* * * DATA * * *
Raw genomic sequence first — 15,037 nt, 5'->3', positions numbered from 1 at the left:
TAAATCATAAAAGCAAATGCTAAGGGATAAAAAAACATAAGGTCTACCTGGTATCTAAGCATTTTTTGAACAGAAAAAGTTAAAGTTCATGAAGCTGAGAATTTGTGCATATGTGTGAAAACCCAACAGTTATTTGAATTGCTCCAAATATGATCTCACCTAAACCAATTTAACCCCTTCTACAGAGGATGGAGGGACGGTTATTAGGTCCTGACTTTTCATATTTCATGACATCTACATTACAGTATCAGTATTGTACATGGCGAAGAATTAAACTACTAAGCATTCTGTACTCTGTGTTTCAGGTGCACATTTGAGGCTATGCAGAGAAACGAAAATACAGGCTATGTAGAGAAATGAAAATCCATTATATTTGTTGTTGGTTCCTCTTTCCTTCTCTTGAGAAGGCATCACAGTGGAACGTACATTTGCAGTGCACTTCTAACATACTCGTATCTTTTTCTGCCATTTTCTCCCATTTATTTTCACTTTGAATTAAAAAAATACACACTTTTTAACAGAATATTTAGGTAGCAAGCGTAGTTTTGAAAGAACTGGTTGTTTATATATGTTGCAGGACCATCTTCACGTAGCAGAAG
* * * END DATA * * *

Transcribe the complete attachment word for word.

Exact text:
Raw genomic sequence first — 15,037 nt, 5'->3', positions numbered from 1 at the left:
TAAATCATAAAAGCAAATGCTAAGGGATAAAAAAACATAAGGTCTACCTGGTATCTAAGCATTTTTTGAACAGAAAAAGTTAAAGTTCATGAAGCTGAGAATTTGTGCATATGTGTGAAAACCCAACAGTTATTTGAATTGCTCCAAATATGATCTCACCTAAACCAATTTAACCCCTTCTACAGAGGATGGAGGGACGGTTATTAGGTCCTGACTTTTCATATTTCATGACATCTACATTACAGTATCAGTATTGTACATGGCGAAGAATTAAACTACTAAGCATTCTGTACTCTGTGTTTCAGGTGCACATTTGAGGCTATGCAGAGAAACGAAAATACAGGCTATGTAGAGAAATGAAAATCCATTATATTTGTTGTTGGTTCCTCTTTCCTTCTCTTGAGAAGGCATCACAGTGGAACGTACATTTGCAGTGCACTTCTAACATACTCGTATCTTTTTCTGCCATTTTCTCCCATTTATTTTCACTTTGAATTAAAAAAATACACACTTTTTAACAGAATATTTAGGTAGCAAGCGTAGTTTTGAAAGAACTGGTTGTTTATATATGTTGCAGGACCATCTTCACGTAGCAGAAG